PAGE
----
The gregorian calendar has been a staple of timekeeping in the western world for a long time, even before its namesake Pope Gregory XIII. That begs the question, where did we get our months' names?
To get to the story behind the names, we must go back in time before Pope Gregory promulgated the reform on the Julian calendar.
Our story begins with the great and perhaps mythical king Romulus, yes that Romulus, the founder of Rome. The roman tradition claims that Romulus has created a ten months calendar that spanned 304 days plus 51 days of winter. Most of the month's names in that calendar survived the time and still being used in our modern-day calendar.
Changes to the calendar came afterwards with the changing of the Quintilis to July in honour of the Roman dictator Julius Caeser; and Sextilis to August in honour of Augustus, the first Roman emperor.
The first month of the Julian and gregorian calender was supposedly added to the Roman calendar by the Romulus successor King Numa around 713 BC but was not recognised as the first month of the year until 450BC. The name January comes from the roman dual-faced deity Janus, the god of beginnings and doorways.
The second month of the year, also the shortest month in the calendar was added by King Numa. The name was derived from dies Februatus also known as Lupercalia, a Roman festival for purification and casting away the evil spirits.
The third month of the year and formerly the first in the old Roman calendar was named after Mars, the Roman god of war. Mars was according to roman folklore, the father of Romulus and Remus.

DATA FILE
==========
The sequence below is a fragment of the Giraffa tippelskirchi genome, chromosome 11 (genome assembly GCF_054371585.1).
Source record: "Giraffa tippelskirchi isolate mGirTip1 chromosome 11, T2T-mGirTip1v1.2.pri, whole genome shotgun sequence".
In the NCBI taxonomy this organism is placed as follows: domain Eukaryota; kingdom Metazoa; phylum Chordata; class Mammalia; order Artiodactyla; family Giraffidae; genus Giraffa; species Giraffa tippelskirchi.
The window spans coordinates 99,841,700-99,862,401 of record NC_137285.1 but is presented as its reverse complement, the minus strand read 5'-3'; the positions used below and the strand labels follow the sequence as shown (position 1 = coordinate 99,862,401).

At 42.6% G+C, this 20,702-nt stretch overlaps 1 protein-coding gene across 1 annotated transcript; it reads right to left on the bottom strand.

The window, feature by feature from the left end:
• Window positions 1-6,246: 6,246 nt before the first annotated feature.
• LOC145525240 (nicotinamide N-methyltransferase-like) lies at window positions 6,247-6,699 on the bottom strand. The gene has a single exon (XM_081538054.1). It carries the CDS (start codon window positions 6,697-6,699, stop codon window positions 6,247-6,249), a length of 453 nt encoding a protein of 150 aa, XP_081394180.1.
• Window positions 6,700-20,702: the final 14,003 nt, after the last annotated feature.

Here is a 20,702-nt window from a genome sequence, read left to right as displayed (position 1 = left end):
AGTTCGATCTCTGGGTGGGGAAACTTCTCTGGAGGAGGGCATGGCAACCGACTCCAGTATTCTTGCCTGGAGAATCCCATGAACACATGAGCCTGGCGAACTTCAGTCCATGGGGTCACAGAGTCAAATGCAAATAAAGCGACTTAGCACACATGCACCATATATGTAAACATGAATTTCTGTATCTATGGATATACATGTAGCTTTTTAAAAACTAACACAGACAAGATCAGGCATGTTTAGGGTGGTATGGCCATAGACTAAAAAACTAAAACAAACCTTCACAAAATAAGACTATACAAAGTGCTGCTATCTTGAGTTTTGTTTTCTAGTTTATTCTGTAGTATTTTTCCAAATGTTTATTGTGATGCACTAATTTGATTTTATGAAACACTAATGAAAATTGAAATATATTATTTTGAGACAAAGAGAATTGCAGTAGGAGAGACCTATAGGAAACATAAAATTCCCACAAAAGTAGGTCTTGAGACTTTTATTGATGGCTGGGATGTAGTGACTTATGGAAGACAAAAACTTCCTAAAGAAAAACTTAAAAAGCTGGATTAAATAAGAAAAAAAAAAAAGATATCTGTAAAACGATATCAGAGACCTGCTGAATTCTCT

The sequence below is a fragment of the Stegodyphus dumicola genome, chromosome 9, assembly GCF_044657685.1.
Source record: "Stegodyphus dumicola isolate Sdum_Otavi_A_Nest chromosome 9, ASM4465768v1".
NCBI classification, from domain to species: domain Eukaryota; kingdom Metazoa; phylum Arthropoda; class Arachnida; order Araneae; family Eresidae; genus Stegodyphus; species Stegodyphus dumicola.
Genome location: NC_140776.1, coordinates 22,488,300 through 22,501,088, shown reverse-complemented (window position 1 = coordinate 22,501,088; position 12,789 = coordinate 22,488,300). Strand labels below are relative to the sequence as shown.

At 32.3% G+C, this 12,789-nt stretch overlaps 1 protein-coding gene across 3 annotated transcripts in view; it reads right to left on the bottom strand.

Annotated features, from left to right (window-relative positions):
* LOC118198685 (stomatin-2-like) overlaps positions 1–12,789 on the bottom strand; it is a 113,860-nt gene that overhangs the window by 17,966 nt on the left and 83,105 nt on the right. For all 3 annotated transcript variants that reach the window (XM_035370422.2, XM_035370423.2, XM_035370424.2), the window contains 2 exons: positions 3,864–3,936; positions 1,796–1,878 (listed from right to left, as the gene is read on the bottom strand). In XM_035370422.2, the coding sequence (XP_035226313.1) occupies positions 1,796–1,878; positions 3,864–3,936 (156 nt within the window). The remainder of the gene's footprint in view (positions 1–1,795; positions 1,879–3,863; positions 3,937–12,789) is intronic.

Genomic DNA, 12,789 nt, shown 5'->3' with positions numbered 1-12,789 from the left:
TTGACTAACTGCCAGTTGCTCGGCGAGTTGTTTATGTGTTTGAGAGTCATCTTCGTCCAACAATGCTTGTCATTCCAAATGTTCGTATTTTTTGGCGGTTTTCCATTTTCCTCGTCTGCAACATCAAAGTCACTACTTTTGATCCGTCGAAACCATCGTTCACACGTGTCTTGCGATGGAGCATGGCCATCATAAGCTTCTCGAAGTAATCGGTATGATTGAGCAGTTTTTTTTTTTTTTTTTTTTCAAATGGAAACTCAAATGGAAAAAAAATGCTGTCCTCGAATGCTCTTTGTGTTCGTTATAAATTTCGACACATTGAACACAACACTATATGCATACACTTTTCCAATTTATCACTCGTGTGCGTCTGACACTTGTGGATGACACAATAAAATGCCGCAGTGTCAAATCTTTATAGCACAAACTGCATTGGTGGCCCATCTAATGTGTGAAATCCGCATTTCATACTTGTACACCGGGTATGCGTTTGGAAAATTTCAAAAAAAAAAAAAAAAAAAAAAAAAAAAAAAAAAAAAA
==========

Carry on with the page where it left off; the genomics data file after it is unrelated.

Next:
The fourth month of the year had only 29 days at the start and gained the extra day in the calendar reforms introduced by Julius Caeser. The name of the month is linked to the Roman goddess of beauty, love and desire Venus through her greek name Aphros.
Named after Maya, the goddess of the earth and fertility. Some scholars claim that the month was named after maiores, Latin for elders.
The month was named after goddess Juno, the wife of the Roman god Jupiter, and the goddess of marriage. Others claim that the name is derived from iuniores, Latin for youth in contrast with the month of May. while some scholars argue that the name comes from Lucius Junius Brutus, the first roman consul and the leader of the rebellion against the monarchy in 509BC.
Originally, Quintilis, meaning the fifth month of the year, and later after the addition of January and February, it was shifted to be the seventh month. After the assassination of Julius Caeser in 44 BC, the Roman senate named the month in his honour as it was his birth month.
The former name of August was Sixtilis, Latin for sixth, as it was the sixth month of the year. The name changed later after the roman senate issued a decree naming the month after Augustus Caeser because his great victories came in August.
The word is derived from Latin Septem, meaning seven. The month was originally the seventh month in the Roman year before the additions of January and February by King Numa.
In Latin, octo means eight, and October was the eighth month of the year before the reforms of King Numa.
Before the addition of January and February, November was the ninth month of the year, which goes with its Latin meaning nine.
Latin for tenth. The month successfully retained its name though it is now the twelveth month in Julian and Gregorian calendar.